have an idea that it helps. To me it doesn't seem very necessary,
flying for instance. Programmers are trying to figure out how to
because the memories are very strong present in the brain,’ he
decrease this gap between real and virtual experiences.
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MY OWN WORLD WRITTEN
With the rise of Virtual Reality (VR), the line between
What would we perceive as real, and what would we
what is real and what is fake is fading away.
perceive as fake? Maybe by then fake would be the new
Consciousness is an important element of the human
real and real would be the new fake. Sometimes it
mind and spirit, but how do we protect that element
already seems like what’s fake is real. Instagram- and
when our reality is becoming less clear?
snapchat filters are capable of making your eyes twinkle more or giving you bunny-ears, that make you look like
According to the two philosophers Michael Madary and
you came straight out of the Playboy Mansion. Personally
Thomas Metzinger, we have already broken rules
I don’t understand why people (read; women) want to
regarding the ethical use of VR. Experiments and
look like they came out of the Playboy Mansion in the
research have been done with VR that have resulted in
first place, nevertheless these filters are immensely
negative psychological effects. Whether these
popular. With a VR headset, that will soon be affordable
psychological negative psychological effects are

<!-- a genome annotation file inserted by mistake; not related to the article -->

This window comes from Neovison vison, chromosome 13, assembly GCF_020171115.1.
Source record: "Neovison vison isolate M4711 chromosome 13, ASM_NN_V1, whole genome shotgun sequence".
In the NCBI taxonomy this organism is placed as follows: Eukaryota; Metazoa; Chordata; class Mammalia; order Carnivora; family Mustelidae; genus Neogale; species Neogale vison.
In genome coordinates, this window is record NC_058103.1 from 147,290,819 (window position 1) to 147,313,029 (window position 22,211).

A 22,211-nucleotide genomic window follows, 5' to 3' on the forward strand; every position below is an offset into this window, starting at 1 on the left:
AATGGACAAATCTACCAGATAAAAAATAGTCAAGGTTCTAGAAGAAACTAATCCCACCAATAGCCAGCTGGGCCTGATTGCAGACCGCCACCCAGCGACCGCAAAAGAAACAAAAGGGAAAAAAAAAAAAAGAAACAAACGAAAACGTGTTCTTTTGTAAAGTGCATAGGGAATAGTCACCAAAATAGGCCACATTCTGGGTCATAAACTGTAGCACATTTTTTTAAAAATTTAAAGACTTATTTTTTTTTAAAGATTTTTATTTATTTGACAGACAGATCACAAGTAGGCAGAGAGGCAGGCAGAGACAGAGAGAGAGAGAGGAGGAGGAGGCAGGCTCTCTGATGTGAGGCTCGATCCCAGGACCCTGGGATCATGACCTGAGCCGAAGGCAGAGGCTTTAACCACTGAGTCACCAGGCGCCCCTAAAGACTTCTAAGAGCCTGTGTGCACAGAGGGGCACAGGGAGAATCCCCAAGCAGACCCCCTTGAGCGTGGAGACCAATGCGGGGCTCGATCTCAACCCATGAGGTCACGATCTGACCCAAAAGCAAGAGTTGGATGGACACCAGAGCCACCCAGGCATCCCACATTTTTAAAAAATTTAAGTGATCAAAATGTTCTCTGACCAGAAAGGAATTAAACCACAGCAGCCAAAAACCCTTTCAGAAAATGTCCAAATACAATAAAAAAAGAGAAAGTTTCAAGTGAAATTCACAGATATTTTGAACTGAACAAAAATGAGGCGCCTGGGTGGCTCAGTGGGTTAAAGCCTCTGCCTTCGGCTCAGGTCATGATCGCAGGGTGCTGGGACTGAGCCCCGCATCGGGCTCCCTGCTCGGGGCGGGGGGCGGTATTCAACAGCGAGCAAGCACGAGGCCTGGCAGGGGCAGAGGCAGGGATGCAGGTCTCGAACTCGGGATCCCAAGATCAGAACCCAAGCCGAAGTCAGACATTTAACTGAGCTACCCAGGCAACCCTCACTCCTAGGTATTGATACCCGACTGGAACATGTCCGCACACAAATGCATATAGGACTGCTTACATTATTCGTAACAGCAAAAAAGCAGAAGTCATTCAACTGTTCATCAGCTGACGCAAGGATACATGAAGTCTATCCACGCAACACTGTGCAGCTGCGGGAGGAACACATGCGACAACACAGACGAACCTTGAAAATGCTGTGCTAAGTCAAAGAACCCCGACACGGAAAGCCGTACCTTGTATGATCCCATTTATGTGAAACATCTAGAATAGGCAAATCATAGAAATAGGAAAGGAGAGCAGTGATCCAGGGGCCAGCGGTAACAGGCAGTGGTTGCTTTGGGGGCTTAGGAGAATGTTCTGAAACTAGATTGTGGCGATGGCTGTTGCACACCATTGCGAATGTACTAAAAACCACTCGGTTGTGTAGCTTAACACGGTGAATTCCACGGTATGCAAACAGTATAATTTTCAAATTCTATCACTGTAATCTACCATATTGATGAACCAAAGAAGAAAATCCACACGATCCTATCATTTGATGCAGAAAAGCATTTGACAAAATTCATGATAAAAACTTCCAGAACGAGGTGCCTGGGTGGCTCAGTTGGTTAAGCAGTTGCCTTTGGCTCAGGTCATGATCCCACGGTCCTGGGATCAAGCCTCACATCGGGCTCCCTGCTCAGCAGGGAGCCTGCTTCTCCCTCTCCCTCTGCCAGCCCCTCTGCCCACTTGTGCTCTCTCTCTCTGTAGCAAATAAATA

for a lot more people, we will look even more ridiculous,
reversible remains to be seen.
and the world will seem even more ridiculous than it already is.
I already see myself going into therapy in the near future. Almost every millennial experiences mental issues or
We have filters, social media, VR, augmented reality,
sometimes even burnouts. It’s only a matter of time
video games, smartphones and so on. But we need to
before I’ll experience such things myself. It’s almost like it
keep in mind that this is fake. Of course it can be used
has to be that way. Soon we will be able to completely
for great things like curing phobias and fears, helping
turn off our real world and only ‘live’ in the world we like
with surgery, making people more healthy. But on the
the most. I ask myself if a bunch of youngsters wearing
other hand we are slowly neglecting our own reality, and
VR headsets is al were going to see in the future. Will we
that is something we must not give in to. it raises the
just be walking around, talking to an avatar in an unreal
question; why do we hate reality so much?
world inside our headset and our brain?
VIRTUAL THERAPY 09
AN EYEOPENING STROLL IN THE PARK WRITTEN
mood, I offered to take the picture. The girl with the camera hesitated. She was about to hand me her camera when others in the group gave her a disapproving look. She then suddenly said: ‘No, that’s alright sir, I uhm don’t like to be in pictures anyway.’ Why did I feel like she didn’t trust me? Did she really think I was going to steal her camera? And why did she call me sir? As far as I know im a 24-year old female student.
Upon walking further I passed a group of guys. They were playing loud music. One of the guys was sitting on his scooter, whilst the others were smoking cigarettes on a bench. Here we go again I thought. I was preparing myself for the looks and catcalling I normally get whilst passing groups of guys. Though I don’t want to, I always feel a little uncomfortable passing a group of guys, knowing they will try to get my attention. I passed by but no such thing happened. Instead I felt like they
Yesterday I walked through the park. It was a sunny day so there were lots of people. Kids were hanging on the benches,
were actively trying to Intimidate me. Walking past them I felt angry faces towards me in the corner of my eye.
old ladies were walking their dog, tourists were taking pictures, so pretty much business as usual. But then I suddenly noticed something seemed off. People didn’t smile when I smiled at them. A girl my age even looked irritated, and looked scared